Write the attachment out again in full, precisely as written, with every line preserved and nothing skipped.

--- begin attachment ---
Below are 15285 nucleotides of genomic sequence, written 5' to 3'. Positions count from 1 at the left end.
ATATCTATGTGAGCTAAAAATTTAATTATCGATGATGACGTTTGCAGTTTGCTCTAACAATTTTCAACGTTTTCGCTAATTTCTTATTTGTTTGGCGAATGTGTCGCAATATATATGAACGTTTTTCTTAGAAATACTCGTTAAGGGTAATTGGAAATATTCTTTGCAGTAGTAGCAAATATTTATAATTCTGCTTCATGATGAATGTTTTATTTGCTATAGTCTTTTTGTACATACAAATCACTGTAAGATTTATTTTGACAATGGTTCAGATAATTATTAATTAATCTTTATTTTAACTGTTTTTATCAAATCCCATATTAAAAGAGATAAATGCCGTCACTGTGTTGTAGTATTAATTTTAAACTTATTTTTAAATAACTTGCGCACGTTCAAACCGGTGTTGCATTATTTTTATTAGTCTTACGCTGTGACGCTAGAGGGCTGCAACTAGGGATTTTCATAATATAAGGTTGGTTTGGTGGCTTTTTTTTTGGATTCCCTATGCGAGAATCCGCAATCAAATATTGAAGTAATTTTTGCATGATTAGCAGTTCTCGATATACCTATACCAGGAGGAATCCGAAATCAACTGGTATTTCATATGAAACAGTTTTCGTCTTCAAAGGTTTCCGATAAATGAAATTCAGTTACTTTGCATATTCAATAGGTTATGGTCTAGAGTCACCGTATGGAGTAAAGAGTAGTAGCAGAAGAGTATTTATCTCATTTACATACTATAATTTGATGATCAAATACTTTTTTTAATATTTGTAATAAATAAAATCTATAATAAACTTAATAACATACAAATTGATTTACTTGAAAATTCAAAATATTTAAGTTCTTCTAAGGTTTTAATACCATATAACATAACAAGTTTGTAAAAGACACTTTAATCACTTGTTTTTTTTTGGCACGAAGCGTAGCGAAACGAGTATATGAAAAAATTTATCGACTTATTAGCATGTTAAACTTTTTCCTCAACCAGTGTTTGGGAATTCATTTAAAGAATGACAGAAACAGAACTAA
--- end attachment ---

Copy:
Below are 15285 nucleotides of genomic sequence, written 5' to 3'. Positions count from 1 at the left end.
ATATCTATGTGAGCTAAAAATTTAATTATCGATGATGACGTTTGCAGTTTGCTCTAACAATTTTCAACGTTTTCGCTAATTTCTTATTTGTTTGGCGAATGTGTCGCAATATATATGAACGTTTTTCTTAGAAATACTCGTTAAGGGTAATTGGAAATATTCTTTGCAGTAGTAGCAAATATTTATAATTCTGCTTCATGATGAATGTTTTATTTGCTATAGTCTTTTTGTACATACAAATCACTGTAAGATTTATTTTGACAATGGTTCAGATAATTATTAATTAATCTTTATTTTAACTGTTTTTATCAAATCCCATATTAAAAGAGATAAATGCCGTCACTGTGTTGTAGTATTAATTTTAAACTTATTTTTAAATAACTTGCGCACGTTCAAACCGGTGTTGCATTATTTTTATTAGTCTTACGCTGTGACGCTAGAGGGCTGCAACTAGGGATTTTCATAATATAAGGTTGGTTTGGTGGCTTTTTTTTTGGATTCCCTATGCGAGAATCCGCAATCAAATATTGAAGTAATTTTTGCATGATTAGCAGTTCTCGATATACCTATACCAGGAGGAATCCGAAATCAACTGGTATTTCATATGAAACAGTTTTCGTCTTCAAAGGTTTCCGATAAATGAAATTCAGTTACTTTGCATATTCAATAGGTTATGGTCTAGAGTCACCGTATGGAGTAAAGAGTAGTAGCAGAAGAGTATTTATCTCATTTACATACTATAATTTGATGATCAAATACTTTTTTTAATATTTGTAATAAATAAAATCTATAATAAACTTAATAACATACAAATTGATTTACTTGAAAATTCAAAATATTTAAGTTCTTCTAAGGTTTTAATACCATATAACATAACAAGTTTGTAAAAGACACTTTAATCACTTGTTTTTTTTTGGCACGAAGCGTAGCGAAACGAGTATATGAAAAAATTTATCGACTTATTAGCATGTTAAACTTTTTCCTCAACCAGTGTTTGGGAATTCATTTAAAGAATGACAGAAACAGAACTAA